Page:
Generative Adversarial Nets - Fresh Machine Learning #2,

Siraj Raval

Fake News 2.0

Is it about to get worse?

July 4, 2017, Bruno Jacobsen

Could so-called “fake news” be about to become a lot more real? Last year, Kenny Jones and Derrick Bonafilia from Williams College wrote code that uses a type of machine-learning algorithm to create art that is practically indistinguishable from “real” art. The technique can also be applied to videos and other images—which makes us wonder: How will we be able to tell what's real from what's not in the future?

According to Techcrunch, the two students, under the guidance of professor Andrea Danyluk, taught themselves machine learning and read about 50 papers on Generative Adversarial Networks (GANs) before completing the project in under a year. Their success has landed them a job as software engineers at Facebook.

And earlier in February, YouTuber Mario Klingemann gifted us with an early sample of what GANs can do with video. In it one can see Françoise Hardy (decades ago), a famous French artist in the 1960s, defend Donald Trump from recent events, by evoking “alternative facts.”

Of course, the video is obviously a fake—it was created in a few days on a desktop computer. The voice is that of Trump’s adviser Kellyanne Conway and the footage, as it appears, never actually happened. But it’s a good example of the potential of this technology to distort reality, especially considering how fast AI progresses.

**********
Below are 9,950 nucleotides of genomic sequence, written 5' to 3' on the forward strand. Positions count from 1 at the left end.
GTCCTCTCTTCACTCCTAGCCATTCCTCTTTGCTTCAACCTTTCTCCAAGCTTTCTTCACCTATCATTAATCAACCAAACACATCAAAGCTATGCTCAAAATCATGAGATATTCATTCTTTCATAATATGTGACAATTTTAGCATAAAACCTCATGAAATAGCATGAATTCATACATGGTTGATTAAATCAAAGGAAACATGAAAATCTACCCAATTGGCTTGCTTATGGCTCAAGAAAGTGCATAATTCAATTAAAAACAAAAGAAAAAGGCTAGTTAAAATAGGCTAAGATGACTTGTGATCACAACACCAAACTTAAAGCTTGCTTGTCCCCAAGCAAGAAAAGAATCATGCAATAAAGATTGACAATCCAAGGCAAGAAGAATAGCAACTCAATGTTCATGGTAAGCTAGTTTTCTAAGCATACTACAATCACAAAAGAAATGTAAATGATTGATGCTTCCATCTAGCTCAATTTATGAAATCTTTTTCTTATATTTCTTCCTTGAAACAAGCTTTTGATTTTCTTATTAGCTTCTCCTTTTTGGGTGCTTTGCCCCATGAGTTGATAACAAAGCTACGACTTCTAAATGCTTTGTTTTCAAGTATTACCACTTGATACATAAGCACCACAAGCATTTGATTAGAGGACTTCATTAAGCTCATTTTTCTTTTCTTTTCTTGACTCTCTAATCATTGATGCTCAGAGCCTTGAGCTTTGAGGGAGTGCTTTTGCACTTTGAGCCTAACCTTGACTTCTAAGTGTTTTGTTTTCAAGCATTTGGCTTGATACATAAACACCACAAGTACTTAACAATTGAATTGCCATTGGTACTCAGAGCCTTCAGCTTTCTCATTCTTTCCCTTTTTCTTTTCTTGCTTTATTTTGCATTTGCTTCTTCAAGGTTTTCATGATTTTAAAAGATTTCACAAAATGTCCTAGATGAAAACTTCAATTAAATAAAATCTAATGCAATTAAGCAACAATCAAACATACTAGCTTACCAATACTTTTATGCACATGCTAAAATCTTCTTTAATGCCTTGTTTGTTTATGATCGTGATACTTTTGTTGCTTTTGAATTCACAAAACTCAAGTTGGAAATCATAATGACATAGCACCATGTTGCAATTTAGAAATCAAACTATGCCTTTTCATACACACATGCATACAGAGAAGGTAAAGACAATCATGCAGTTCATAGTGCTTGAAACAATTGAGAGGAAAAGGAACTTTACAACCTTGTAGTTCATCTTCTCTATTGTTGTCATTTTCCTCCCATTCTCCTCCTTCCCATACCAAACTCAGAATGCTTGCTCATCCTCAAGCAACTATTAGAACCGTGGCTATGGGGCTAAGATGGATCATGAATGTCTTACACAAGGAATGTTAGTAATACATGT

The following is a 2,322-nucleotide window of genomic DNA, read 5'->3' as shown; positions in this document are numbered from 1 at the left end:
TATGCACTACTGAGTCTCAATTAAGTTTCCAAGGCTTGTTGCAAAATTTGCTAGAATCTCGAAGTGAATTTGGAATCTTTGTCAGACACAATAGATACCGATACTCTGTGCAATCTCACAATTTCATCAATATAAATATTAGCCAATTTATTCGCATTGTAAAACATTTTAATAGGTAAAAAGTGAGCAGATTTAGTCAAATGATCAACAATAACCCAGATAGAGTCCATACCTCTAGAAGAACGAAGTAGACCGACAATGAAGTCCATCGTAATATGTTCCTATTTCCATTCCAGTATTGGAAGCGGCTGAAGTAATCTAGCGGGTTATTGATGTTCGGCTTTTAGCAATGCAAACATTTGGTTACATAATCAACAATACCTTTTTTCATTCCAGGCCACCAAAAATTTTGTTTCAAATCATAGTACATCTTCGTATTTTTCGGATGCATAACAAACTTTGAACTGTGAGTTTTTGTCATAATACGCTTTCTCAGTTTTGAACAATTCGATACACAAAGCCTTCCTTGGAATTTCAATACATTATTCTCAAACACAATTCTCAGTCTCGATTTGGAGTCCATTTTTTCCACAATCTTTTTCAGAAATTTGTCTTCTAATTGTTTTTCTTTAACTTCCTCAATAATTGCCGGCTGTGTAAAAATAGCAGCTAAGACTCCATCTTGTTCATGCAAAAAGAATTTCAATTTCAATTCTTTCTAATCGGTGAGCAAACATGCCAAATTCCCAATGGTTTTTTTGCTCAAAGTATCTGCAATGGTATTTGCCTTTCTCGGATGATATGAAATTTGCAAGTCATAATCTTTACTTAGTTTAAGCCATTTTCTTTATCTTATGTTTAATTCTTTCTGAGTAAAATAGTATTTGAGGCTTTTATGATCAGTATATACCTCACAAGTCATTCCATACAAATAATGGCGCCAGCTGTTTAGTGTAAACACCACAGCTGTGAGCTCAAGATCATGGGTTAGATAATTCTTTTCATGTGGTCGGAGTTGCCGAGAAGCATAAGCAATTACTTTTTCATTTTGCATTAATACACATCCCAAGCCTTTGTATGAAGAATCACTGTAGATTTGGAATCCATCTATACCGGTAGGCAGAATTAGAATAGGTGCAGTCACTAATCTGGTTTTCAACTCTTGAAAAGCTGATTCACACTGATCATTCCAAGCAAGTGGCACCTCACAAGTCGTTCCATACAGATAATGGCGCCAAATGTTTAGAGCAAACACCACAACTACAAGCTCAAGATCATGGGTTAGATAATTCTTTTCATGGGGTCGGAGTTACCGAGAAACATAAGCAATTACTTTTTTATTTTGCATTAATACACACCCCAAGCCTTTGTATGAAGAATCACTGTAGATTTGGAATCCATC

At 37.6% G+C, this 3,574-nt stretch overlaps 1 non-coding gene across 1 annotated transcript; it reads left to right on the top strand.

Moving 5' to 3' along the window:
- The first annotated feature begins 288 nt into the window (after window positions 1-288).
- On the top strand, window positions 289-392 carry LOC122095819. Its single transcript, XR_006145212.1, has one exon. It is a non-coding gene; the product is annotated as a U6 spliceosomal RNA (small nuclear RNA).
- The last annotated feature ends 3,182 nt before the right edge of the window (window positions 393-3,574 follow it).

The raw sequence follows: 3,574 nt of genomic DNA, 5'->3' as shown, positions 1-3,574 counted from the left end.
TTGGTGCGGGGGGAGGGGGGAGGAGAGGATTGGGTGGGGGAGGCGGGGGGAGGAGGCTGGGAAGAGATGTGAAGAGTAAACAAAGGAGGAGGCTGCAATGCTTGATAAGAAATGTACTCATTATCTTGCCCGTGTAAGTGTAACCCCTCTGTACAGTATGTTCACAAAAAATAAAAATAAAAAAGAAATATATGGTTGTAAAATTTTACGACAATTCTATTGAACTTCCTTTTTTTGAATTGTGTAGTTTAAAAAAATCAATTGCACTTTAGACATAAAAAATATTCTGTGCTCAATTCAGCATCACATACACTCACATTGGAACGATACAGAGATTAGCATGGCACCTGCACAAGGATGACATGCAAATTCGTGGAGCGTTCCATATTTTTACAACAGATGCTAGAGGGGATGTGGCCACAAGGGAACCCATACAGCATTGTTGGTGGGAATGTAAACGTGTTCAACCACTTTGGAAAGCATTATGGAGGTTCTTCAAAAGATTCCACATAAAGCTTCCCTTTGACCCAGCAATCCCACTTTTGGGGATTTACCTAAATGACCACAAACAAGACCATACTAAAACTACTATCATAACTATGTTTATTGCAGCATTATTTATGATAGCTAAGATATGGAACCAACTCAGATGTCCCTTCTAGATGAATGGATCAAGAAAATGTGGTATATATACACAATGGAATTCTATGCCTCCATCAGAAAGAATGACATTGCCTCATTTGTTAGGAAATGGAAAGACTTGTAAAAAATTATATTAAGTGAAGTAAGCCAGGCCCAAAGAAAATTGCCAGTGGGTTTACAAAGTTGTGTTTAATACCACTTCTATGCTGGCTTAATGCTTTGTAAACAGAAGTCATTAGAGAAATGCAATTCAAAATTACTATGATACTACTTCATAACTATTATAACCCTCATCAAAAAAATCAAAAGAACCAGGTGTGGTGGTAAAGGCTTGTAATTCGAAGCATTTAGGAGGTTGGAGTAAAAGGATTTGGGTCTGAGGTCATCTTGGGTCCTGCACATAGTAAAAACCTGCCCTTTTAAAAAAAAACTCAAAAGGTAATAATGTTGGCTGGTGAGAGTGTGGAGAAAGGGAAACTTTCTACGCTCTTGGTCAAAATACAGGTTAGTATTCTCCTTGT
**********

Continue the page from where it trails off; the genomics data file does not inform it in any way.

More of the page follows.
Traditionally, AI, or machine learning, require a lot of human effort. But this technology circumvents this need by creating an alternative way to teach AI how to create labeled data from existing data by using two neural networks.

Kind of like a “cop vs. a counterfeiter”, if we assume images are dollar bills, the counterfeiter (generator network) tries to create realistic-looking bills while the cop (discriminator network) tries to determine whether they are real or fake. The game goes on for a while and eventually the counterfeiter is able to create bills that are identical and indistinguishable from the real deal.

As a technological feat, this is wonderful progress and should be pursued. But why might it be a problem when it comes to reporting false news or events?

As The Economist puts it, “images and sound recordings retain for many an inherent trustworthiness. GANs are part of technological wave that threatens this credibility.” And it’s true.  Today, “fake news” are by and large reduced to false reporting based on erroneous testimony, data manipulation or misinterpretation, outright media bias, or mistakes even when intentions are good. When confronted with these, we ask for more solid evidence, such as clear footage or audio. But what happens when these can be easily faked?

Some suggestions include the use of cryptography to verify that footage or images are provided by trusted organizations or unique keys that only the source devices or the signing organization possess. These will likely ensure that traditionally reliably news outlets will continue to provide “real news.” But they must put processes in place that ensure the veracity of their content. The rest of us—we’ll just need to start to be a little more skeptical of what we lay eyes upon.

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